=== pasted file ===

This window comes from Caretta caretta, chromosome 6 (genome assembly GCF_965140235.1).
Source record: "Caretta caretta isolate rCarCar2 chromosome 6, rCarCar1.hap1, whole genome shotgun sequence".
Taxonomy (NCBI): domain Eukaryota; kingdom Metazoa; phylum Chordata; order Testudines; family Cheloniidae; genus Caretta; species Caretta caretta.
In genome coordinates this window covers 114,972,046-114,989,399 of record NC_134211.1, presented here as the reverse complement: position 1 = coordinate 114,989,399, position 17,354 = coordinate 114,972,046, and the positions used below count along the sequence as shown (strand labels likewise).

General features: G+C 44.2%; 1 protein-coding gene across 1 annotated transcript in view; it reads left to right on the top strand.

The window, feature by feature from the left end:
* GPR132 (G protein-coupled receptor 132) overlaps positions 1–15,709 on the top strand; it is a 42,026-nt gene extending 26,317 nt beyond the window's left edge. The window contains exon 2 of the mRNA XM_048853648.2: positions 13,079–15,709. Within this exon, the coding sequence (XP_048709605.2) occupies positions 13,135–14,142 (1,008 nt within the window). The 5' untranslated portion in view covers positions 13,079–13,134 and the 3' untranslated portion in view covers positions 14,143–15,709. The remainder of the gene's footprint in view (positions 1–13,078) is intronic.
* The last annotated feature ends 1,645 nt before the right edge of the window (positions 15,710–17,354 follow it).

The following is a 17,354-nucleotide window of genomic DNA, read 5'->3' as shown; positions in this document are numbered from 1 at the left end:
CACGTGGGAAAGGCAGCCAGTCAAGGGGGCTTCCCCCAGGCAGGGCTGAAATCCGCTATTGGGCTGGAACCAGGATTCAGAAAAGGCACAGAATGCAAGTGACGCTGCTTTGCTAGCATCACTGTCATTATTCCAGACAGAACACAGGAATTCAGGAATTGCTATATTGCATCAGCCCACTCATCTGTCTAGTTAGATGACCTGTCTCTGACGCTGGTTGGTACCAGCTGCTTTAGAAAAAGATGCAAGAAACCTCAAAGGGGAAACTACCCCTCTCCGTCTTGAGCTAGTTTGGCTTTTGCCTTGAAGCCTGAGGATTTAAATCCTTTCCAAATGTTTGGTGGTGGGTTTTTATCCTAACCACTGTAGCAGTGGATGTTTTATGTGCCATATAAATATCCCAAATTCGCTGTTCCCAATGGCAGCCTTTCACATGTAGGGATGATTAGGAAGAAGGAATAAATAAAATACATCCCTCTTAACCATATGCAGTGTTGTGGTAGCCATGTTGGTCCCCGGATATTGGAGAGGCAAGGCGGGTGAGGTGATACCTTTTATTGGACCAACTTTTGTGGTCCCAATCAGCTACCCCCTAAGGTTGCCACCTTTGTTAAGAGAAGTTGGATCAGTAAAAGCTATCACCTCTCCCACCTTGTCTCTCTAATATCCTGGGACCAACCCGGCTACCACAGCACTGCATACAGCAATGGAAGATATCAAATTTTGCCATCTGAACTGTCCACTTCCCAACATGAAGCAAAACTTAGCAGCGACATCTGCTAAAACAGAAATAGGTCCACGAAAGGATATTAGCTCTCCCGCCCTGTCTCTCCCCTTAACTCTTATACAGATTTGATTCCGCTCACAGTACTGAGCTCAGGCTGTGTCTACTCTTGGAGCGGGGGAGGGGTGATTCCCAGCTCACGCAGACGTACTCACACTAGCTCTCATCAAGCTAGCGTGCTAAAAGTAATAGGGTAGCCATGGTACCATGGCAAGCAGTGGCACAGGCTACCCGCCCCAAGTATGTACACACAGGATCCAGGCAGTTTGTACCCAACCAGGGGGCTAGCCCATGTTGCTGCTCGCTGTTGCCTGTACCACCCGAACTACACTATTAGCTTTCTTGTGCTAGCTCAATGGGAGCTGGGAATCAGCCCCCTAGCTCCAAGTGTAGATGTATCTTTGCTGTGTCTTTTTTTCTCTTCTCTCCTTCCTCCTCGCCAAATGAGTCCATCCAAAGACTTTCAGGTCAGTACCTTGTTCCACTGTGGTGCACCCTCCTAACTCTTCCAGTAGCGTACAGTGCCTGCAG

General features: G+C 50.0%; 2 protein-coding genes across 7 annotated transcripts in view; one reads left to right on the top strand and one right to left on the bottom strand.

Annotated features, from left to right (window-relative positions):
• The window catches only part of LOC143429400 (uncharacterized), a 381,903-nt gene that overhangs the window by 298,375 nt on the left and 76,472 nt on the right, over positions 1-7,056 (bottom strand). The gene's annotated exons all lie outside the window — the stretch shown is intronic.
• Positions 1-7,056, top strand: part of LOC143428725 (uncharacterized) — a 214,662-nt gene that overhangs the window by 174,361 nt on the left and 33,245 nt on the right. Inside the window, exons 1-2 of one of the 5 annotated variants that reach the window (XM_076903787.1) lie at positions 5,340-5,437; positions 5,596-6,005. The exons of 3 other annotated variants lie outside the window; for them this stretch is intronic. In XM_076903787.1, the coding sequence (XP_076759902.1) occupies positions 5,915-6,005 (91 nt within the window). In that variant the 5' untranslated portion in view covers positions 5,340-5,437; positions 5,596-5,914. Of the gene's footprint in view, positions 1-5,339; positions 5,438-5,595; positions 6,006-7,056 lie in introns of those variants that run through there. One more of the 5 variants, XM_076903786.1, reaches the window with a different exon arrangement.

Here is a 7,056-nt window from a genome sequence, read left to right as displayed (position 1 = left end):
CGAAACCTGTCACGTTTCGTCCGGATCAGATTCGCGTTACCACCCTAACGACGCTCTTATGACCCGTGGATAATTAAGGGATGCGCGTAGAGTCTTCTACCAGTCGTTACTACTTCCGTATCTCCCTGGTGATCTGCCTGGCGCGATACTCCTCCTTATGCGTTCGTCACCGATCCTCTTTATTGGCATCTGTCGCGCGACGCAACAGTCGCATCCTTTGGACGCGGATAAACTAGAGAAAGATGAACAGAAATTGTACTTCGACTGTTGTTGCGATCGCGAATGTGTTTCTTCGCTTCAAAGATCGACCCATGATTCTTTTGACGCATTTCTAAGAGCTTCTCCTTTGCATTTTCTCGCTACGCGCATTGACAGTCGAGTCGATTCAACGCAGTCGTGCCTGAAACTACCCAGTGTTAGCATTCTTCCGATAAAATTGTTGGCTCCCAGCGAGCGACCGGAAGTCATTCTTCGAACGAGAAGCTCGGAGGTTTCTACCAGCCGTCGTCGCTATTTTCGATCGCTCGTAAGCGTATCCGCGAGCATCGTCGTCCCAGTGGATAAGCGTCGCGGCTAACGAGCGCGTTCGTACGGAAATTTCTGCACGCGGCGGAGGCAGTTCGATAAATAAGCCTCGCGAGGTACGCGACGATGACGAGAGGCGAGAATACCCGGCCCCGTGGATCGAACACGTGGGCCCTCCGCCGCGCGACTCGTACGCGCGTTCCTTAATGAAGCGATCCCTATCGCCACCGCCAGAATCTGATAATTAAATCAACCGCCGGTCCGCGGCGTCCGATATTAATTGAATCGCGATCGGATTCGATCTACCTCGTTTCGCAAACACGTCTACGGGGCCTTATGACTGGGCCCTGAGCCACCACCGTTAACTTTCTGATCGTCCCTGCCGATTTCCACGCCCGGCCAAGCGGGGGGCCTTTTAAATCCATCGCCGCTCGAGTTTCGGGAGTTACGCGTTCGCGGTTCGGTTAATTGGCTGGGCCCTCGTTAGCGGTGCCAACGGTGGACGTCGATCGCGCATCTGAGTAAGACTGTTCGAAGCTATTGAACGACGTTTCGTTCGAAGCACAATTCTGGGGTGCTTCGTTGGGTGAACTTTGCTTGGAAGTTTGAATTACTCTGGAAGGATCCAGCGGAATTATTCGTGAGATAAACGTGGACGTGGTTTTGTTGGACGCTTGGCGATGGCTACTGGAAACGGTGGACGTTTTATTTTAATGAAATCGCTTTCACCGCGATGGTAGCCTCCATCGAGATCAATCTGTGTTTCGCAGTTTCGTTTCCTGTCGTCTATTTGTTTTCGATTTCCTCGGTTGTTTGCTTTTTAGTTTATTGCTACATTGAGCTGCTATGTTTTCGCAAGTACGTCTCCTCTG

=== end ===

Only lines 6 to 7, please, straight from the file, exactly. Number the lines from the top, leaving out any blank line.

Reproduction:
The window, feature by feature from the left end:
* GPR132 (G protein-coupled receptor 132) overlaps positions 1–15,709 on the top strand; it is a 42,026-nt gene extending 26,317 nt beyond the window's left edge. The window contains exon 2 of the mRNA XM_048853648.2: positions 13,079–15,709. Within this exon, the coding sequence (XP_048709605.2) occupies positions 13,135–14,142 (1,008 nt within the window). The 5' untranslated portion in view covers positions 13,079–13,134 and the 3' untranslated portion in view covers positions 14,143–15,709. The remainder of the gene's footprint in view (positions 1–13,078) is intronic.